While New York had been leading the nation in growth of heroin overdoses for many years, it did not lead in heroin overdose deaths nor prescription opioid overdoses (those attributed to prescription drugs like oxycodone, hydrocodone, and other opiate-like synthetic opioids).

In one year (2014) heroin use in New York exceeded the national average rate by 50 per cent!

Upward trends in drug abuse are difficult to stop. New York State agencies are scrambling to provide treatment options, considering expanding the existing Pilgrim State psychiatric facility on Long Island.

Suffolk County, Long Island Drug Addiction and Treatment

Suffolk County on Long Island had the highest death toll from heroin overdose, at 111 dead. That's more deaths from overdose in Suffolk County than the the Bronx and Brooklyn combined.

Suffolk also experience an additional 96 deaths attributed to opioid overdose (non-heroin, which includes prescription pain killers).

 

Life After Narcan

Everyone living in New Jersey these days is aware of the ongoing heroin epidemic. It is impossible to escape the daily news of overdoses, deaths, and crises related to drug use and heroin in our communities, sprinkled with occasional news of actions taken to address the problem.

More Addiction Treatment in New Jersey

Sunrise Detox opened 2 new full-sized treatment centers in New Jersey to help address this epidemic. With medical detox centers in Stirling (Long Hill), Toms River (Ocean County) and Cherry Hill, Sunrise Detox manages 79 beds in New Jersey, helping over ten thousand people per year get needed addiction treatment.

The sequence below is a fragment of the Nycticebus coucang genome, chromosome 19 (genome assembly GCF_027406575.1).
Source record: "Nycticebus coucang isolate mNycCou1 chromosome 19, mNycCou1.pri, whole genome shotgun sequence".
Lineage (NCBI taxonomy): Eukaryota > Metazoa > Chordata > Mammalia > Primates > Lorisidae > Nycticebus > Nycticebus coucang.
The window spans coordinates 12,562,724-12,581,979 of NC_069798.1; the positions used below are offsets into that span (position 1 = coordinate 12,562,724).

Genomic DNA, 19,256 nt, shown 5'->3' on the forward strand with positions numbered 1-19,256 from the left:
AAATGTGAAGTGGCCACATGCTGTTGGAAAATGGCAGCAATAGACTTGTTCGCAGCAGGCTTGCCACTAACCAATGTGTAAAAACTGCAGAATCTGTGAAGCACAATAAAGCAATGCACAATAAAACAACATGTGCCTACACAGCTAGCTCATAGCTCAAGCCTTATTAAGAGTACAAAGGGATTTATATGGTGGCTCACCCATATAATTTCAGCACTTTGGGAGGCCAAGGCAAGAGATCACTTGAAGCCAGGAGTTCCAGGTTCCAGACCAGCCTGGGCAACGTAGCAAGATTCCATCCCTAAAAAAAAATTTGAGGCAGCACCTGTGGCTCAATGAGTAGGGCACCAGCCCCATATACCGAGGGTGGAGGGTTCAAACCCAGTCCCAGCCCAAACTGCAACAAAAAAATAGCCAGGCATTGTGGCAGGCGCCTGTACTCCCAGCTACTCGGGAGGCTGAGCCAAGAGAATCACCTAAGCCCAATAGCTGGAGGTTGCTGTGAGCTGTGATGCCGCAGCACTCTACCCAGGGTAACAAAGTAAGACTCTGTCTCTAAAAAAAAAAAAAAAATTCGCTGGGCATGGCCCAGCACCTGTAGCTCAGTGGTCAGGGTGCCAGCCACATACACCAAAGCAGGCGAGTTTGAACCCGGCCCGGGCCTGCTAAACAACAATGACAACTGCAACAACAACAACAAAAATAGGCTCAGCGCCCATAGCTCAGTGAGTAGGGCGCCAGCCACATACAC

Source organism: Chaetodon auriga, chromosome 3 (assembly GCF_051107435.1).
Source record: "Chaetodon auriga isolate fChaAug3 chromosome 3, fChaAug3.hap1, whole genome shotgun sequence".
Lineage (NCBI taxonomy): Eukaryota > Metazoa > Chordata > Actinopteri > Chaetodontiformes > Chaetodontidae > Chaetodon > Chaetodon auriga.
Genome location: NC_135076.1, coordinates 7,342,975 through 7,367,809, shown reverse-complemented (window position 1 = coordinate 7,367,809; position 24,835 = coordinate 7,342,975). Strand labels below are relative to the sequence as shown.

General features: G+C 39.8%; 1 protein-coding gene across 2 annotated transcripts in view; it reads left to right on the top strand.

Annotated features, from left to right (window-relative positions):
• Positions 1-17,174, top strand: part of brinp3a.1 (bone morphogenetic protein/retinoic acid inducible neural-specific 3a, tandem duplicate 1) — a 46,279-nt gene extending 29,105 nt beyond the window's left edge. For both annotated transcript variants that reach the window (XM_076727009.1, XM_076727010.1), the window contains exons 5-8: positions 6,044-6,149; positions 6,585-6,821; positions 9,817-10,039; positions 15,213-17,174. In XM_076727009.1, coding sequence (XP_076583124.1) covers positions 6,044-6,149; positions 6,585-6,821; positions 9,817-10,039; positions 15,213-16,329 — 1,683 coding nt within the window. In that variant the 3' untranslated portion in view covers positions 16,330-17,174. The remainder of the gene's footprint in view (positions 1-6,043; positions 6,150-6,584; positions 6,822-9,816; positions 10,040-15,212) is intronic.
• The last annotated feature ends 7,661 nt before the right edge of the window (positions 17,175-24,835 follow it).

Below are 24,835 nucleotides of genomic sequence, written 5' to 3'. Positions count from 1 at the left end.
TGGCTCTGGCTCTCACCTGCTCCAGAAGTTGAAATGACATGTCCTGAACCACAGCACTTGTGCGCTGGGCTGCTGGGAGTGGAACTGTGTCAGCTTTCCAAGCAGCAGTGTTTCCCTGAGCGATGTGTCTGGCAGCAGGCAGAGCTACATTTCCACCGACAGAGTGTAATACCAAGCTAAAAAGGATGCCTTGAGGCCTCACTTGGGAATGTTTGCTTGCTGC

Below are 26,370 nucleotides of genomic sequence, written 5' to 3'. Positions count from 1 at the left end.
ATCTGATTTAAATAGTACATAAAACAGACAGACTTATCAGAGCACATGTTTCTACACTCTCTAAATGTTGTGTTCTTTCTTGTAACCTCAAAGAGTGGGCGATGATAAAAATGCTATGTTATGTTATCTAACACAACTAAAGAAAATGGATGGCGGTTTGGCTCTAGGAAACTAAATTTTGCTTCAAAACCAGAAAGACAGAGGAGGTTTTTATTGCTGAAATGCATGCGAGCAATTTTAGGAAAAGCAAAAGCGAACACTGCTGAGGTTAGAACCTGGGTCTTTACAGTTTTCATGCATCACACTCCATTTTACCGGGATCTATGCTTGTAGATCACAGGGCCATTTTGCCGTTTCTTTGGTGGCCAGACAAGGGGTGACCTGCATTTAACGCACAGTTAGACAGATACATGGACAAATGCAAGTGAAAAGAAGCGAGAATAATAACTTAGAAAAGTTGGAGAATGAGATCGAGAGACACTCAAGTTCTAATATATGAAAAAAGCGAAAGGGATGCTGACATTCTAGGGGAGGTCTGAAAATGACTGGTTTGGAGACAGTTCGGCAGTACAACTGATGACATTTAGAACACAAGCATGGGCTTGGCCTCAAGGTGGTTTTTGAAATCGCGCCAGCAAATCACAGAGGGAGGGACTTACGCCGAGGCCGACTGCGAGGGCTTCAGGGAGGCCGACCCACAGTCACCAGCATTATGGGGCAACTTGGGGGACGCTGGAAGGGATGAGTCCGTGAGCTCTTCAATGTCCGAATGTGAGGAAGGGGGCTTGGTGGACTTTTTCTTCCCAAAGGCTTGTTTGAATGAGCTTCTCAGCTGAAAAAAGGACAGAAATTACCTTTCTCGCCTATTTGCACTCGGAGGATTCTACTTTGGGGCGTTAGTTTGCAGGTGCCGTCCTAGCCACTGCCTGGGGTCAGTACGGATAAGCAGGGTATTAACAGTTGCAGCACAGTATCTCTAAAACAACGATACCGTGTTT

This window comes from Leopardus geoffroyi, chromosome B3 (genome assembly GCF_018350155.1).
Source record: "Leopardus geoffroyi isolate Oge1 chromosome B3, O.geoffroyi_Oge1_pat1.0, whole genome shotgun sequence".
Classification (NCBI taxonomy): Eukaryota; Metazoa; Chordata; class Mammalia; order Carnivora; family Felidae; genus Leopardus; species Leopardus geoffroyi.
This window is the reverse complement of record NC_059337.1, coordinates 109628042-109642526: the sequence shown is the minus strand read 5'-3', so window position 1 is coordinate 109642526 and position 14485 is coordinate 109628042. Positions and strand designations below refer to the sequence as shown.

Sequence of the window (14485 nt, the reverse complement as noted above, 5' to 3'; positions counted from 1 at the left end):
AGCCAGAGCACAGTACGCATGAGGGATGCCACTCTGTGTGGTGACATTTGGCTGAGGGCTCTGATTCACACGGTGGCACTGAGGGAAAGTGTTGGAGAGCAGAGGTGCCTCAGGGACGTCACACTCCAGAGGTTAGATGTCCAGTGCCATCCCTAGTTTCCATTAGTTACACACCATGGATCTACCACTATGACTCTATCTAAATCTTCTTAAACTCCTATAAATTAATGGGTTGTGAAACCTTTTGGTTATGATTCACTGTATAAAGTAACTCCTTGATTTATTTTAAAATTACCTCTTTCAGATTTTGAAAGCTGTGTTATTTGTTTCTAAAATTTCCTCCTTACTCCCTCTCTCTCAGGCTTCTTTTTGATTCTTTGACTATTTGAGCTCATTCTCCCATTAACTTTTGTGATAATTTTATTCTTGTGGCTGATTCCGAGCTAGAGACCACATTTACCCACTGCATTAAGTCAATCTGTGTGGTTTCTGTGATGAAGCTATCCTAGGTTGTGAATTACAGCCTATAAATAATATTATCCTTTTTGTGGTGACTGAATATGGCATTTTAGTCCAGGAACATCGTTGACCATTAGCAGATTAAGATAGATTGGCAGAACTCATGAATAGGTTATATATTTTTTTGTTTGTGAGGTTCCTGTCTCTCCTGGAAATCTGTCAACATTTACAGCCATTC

Increasing use of Naloxone (Narcan)

Many New Jersey municipalities were overrun with urgent demands for emergency services related to heroin overdose. They have increased use of naloxone, commonly known as Narcan.

Naloxone is a drug which reverses the effect of narcotic pain killers and heroin. It can save a life if administered in time. While naloxone has been available to emergency medical staff and physicians for over 30 years, until recently it was very tightly regulated under the law. It was not available over the counter, and was illegal to possess by anyone other than those supervised by a physician.

In 2013 the NJ Overdose Protection Act (S2082) was passed to allow even citizen first responders to administer naloxone in an emergency. In 2014 Sunrise Detox worked closely with the Ocean County Prosecutor to bring a Narcan pilot program into Ocean and Monmouth counties, greatly increasing availability of naloxone in those counties.

The pilot was a great success. Over 200 overdose reversals were recorded in the first 7 months in just those two counties.

Naloxone availability has since expanded throughout the state, driven by the need to respond to thousands of overdoses. But a significant problem remains : people continue to die.

Narcan is an emergency response tool, but not an answer to heroin addiction. Overdosing addicts saved by emergency use of Narcan are still dying after they return to their lives, often just days after being saved.

They need addiction treatment.

Life After Narcan — Understanding Addiction

Sunrise Detox collaborated with the Narcan pilot program to provide expertise and professional addiction education to the entire team, and by dedicating treatment center beds to the program for those saved by Narcan.

Sunrise Detox representatives worked closely with the entire team while the pilot program provided medical detox and addiction treatment to those saved by administration of naloxone, at several facilities serving Ocean and Monmouth counties.

Narcan is a great way to prevent an overdose death, but effective addiction treatment is the only way to save the lives lost to addiction, including the deaths from overdose that cannot be saved by naloxone.

If there is to be Life After Narcan, that life must include addiction treatment. It is essential to get individuals into a treatment program immediately, at the moment they are willing to accept help, and before withdrawal sickness drives them to resume using drugs.